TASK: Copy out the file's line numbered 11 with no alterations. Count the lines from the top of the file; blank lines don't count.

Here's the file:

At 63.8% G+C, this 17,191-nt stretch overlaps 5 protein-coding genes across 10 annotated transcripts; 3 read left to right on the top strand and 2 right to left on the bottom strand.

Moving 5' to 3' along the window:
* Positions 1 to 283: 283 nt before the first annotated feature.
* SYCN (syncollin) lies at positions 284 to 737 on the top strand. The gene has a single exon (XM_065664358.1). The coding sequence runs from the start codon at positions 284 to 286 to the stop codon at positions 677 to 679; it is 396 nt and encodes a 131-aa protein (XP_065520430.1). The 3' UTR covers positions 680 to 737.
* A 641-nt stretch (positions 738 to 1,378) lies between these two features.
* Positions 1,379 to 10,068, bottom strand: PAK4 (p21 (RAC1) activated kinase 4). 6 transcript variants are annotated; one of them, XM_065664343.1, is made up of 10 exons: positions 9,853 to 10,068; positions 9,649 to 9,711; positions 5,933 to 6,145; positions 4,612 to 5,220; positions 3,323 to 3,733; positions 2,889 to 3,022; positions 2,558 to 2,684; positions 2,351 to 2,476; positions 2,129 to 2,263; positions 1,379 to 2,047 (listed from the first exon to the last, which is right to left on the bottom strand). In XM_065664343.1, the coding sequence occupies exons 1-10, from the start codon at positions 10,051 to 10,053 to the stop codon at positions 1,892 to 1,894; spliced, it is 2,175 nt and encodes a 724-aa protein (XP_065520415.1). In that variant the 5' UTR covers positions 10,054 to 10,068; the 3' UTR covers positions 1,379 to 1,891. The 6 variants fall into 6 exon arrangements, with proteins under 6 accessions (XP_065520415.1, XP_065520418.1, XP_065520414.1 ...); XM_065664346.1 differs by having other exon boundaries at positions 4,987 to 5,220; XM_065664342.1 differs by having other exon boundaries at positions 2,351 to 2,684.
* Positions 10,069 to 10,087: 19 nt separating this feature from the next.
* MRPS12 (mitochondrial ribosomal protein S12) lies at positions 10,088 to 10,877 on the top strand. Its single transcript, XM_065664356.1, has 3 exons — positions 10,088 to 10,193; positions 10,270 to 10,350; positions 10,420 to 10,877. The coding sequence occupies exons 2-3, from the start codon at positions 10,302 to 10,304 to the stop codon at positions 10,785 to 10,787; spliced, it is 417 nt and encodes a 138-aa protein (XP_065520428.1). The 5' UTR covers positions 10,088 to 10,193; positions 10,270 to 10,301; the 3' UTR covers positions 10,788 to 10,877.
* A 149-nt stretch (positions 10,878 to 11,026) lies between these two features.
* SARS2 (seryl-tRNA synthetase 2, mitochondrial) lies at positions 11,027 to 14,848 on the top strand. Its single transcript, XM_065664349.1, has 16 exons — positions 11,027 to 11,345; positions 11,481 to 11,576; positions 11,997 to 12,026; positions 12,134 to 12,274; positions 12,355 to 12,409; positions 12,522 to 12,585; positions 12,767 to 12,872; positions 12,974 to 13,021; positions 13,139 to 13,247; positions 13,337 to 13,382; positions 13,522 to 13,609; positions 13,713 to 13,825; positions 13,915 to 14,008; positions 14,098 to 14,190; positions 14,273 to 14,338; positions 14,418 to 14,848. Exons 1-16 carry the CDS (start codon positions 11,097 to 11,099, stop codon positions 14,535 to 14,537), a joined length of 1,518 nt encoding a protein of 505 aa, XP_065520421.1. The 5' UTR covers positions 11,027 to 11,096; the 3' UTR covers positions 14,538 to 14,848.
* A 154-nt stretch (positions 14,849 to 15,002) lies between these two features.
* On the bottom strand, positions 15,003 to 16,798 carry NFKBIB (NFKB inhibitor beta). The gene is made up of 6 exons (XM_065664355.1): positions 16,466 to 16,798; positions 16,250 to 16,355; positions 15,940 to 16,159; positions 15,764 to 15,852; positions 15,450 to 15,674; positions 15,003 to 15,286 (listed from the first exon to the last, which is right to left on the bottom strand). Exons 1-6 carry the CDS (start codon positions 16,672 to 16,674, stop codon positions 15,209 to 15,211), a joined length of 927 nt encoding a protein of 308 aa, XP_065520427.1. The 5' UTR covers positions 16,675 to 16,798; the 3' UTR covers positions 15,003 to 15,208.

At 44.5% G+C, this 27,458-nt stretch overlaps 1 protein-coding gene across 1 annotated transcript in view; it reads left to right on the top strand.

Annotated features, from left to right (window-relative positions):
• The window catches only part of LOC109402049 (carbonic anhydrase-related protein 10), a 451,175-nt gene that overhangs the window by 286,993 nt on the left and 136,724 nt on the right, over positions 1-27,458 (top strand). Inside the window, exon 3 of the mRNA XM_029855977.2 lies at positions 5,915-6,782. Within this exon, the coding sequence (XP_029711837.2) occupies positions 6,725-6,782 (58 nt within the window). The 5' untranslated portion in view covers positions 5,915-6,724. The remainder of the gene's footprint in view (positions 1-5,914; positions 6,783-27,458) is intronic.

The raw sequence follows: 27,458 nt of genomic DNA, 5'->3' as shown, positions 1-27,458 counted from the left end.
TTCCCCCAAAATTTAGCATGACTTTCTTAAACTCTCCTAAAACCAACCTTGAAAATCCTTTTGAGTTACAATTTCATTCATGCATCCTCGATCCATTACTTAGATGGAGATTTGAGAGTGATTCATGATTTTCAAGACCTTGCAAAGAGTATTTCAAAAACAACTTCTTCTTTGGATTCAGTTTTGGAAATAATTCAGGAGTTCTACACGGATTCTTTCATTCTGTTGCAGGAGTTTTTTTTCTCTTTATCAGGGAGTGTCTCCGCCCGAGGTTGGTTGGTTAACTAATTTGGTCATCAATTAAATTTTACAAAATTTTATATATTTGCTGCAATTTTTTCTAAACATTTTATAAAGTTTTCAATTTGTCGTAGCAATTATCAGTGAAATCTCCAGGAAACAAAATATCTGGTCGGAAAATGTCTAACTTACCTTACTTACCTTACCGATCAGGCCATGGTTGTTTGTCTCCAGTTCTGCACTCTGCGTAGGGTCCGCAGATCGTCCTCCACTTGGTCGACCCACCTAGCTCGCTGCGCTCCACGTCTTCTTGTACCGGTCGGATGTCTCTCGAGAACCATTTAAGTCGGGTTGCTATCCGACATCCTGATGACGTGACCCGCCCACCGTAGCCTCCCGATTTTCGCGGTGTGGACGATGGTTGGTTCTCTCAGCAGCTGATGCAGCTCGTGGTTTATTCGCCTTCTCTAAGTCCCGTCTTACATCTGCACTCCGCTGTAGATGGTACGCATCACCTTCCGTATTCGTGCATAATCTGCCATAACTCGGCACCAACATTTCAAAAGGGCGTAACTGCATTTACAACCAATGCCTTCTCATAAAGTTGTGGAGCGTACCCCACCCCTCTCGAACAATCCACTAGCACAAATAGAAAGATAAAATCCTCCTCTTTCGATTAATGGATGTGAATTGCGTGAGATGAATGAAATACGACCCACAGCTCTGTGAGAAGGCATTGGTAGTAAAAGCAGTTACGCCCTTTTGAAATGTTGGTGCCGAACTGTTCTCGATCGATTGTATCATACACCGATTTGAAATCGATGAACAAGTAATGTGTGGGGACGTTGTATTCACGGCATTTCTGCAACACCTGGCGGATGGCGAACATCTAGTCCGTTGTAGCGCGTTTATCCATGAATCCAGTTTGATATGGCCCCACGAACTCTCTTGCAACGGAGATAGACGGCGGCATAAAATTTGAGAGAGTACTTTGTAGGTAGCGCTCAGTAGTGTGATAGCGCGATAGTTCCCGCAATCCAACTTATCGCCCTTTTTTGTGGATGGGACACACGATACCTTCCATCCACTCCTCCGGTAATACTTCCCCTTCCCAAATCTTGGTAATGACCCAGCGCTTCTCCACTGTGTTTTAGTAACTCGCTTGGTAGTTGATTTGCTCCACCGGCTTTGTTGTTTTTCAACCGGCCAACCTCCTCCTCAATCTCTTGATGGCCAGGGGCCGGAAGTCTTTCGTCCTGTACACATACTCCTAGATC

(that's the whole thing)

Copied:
* A 154-nt stretch (positions 14,849 to 15,002) lies between these two features.